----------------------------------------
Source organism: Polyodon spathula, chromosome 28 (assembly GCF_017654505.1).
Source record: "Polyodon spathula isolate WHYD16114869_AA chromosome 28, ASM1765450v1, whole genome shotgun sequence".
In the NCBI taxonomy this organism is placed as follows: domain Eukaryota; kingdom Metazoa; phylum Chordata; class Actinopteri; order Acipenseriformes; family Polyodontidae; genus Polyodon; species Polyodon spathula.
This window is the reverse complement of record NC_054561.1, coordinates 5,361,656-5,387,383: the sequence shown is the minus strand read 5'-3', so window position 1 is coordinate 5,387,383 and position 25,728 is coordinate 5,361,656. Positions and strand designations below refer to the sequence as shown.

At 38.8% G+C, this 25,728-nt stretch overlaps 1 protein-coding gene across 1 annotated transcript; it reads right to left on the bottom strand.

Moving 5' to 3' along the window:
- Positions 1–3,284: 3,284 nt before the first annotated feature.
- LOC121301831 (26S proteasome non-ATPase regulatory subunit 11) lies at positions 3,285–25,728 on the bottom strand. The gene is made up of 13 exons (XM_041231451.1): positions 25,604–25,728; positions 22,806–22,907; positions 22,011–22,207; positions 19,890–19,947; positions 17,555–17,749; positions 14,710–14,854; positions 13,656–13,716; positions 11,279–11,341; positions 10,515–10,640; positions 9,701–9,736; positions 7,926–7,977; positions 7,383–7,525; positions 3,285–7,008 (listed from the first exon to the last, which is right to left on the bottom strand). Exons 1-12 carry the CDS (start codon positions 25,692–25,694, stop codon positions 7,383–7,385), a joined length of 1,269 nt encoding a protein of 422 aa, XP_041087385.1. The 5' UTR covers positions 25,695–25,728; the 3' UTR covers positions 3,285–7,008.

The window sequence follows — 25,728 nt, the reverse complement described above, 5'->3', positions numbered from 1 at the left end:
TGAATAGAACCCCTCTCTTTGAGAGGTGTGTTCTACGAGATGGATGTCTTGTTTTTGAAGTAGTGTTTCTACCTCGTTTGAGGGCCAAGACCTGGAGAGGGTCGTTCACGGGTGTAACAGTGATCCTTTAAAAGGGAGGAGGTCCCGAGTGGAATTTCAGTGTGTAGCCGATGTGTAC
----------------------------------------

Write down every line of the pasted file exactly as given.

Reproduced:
Source organism: Polyodon spathula, chromosome 28 (assembly GCF_017654505.1).
Source record: "Polyodon spathula isolate WHYD16114869_AA chromosome 28, ASM1765450v1, whole genome shotgun sequence".
In the NCBI taxonomy this organism is placed as follows: domain Eukaryota; kingdom Metazoa; phylum Chordata; class Actinopteri; order Acipenseriformes; family Polyodontidae; genus Polyodon; species Polyodon spathula.
This window is the reverse complement of record NC_054561.1, coordinates 5,361,656-5,387,383: the sequence shown is the minus strand read 5'-3', so window position 1 is coordinate 5,387,383 and position 25,728 is coordinate 5,361,656. Positions and strand designations below refer to the sequence as shown.

At 38.8% G+C, this 25,728-nt stretch overlaps 1 protein-coding gene across 1 annotated transcript; it reads right to left on the bottom strand.

Moving 5' to 3' along the window:
- Positions 1–3,284: 3,284 nt before the first annotated feature.
- LOC121301831 (26S proteasome non-ATPase regulatory subunit 11) lies at positions 3,285–25,728 on the bottom strand. The gene is made up of 13 exons (XM_041231451.1): positions 25,604–25,728; positions 22,806–22,907; positions 22,011–22,207; positions 19,890–19,947; positions 17,555–17,749; positions 14,710–14,854; positions 13,656–13,716; positions 11,279–11,341; positions 10,515–10,640; positions 9,701–9,736; positions 7,926–7,977; positions 7,383–7,525; positions 3,285–7,008 (listed from the first exon to the last, which is right to left on the bottom strand). Exons 1-12 carry the CDS (start codon positions 25,692–25,694, stop codon positions 7,383–7,385), a joined length of 1,269 nt encoding a protein of 422 aa, XP_041087385.1. The 5' UTR covers positions 25,695–25,728; the 3' UTR covers positions 3,285–7,008.

The window sequence follows — 25,728 nt, the reverse complement described above, 5'->3', positions numbered from 1 at the left end:
TGAATAGAACCCCTCTCTTTGAGAGGTGTGTTCTACGAGATGGATGTCTTGTTTTTGAAGTAGTGTTTCTACCTCGTTTGAGGGCCAAGACCTGGAGAGGGTCGTTCACGGGTGTAACAGTGATCCTTTAAAAGGGAGGAGGTCCCGAGTGGAATTTCAGTGTGTAGCCGATGTGTAC